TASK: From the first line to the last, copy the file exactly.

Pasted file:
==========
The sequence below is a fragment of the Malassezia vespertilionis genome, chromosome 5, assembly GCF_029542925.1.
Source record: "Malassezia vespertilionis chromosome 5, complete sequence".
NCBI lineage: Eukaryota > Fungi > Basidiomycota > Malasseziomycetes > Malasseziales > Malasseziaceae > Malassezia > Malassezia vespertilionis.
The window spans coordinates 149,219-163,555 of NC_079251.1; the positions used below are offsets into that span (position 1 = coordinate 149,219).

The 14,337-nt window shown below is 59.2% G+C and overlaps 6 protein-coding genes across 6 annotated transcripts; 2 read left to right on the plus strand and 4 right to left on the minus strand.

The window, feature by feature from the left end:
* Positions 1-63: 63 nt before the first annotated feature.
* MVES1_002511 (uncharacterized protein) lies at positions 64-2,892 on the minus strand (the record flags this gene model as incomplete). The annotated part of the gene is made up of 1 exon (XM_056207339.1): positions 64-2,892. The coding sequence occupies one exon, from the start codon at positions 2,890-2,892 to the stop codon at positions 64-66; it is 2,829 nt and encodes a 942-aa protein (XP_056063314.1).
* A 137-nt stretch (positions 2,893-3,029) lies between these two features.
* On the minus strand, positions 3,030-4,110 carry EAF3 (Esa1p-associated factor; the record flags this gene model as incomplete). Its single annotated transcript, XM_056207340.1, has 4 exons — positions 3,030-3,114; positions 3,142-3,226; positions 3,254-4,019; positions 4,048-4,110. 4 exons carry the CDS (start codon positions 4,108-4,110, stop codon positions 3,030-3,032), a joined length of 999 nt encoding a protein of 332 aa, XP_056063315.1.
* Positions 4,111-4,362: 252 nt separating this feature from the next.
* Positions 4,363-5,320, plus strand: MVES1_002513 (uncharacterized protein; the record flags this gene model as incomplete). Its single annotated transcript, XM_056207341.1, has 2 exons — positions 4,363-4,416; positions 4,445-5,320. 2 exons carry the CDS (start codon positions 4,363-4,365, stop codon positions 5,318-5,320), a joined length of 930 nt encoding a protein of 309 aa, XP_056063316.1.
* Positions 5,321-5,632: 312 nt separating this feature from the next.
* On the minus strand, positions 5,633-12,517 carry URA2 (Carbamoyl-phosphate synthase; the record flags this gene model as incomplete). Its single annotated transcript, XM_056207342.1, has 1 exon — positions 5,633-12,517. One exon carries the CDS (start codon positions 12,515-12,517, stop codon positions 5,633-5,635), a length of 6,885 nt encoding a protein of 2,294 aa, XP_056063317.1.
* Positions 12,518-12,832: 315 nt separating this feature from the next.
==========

The sequence below is a fragment of the Malassezia vespertilionis genome, chromosome 5, assembly GCF_029542925.1.
Source record: "Malassezia vespertilionis chromosome 5, complete sequence".
NCBI lineage: Eukaryota > Fungi > Basidiomycota > Malasseziomycetes > Malasseziales > Malasseziaceae > Malassezia > Malassezia vespertilionis.
The window spans coordinates 149,219-163,555 of NC_079251.1; the positions used below are offsets into that span (position 1 = coordinate 149,219).

The 14,337-nt window shown below is 59.2% G+C and overlaps 6 protein-coding genes across 6 annotated transcripts; 2 read left to right on the plus strand and 4 right to left on the minus strand.

The window, feature by feature from the left end:
* Positions 1-63: 63 nt before the first annotated feature.
* MVES1_002511 (uncharacterized protein) lies at positions 64-2,892 on the minus strand (the record flags this gene model as incomplete). The annotated part of the gene is made up of 1 exon (XM_056207339.1): positions 64-2,892. The coding sequence occupies one exon, from the start codon at positions 2,890-2,892 to the stop codon at positions 64-66; it is 2,829 nt and encodes a 942-aa protein (XP_056063314.1).
* A 137-nt stretch (positions 2,893-3,029) lies between these two features.
* On the minus strand, positions 3,030-4,110 carry EAF3 (Esa1p-associated factor; the record flags this gene model as incomplete). Its single annotated transcript, XM_056207340.1, has 4 exons — positions 3,030-3,114; positions 3,142-3,226; positions 3,254-4,019; positions 4,048-4,110. 4 exons carry the CDS (start codon positions 4,108-4,110, stop codon positions 3,030-3,032), a joined length of 999 nt encoding a protein of 332 aa, XP_056063315.1.
* Positions 4,111-4,362: 252 nt separating this feature from the next.
* Positions 4,363-5,320, plus strand: MVES1_002513 (uncharacterized protein; the record flags this gene model as incomplete). Its single annotated transcript, XM_056207341.1, has 2 exons — positions 4,363-4,416; positions 4,445-5,320. 2 exons carry the CDS (start codon positions 4,363-4,365, stop codon positions 5,318-5,320), a joined length of 930 nt encoding a protein of 309 aa, XP_056063316.1.
* Positions 5,321-5,632: 312 nt separating this feature from the next.
* On the minus strand, positions 5,633-12,517 carry URA2 (Carbamoyl-phosphate synthase; the record flags this gene model as incomplete). Its single annotated transcript, XM_056207342.1, has 1 exon — positions 5,633-12,517. One exon carries the CDS (start codon positions 12,515-12,517, stop codon positions 5,633-5,635), a length of 6,885 nt encoding a protein of 2,294 aa, XP_056063317.1.
* Positions 12,518-12,832: 315 nt separating this feature from the next.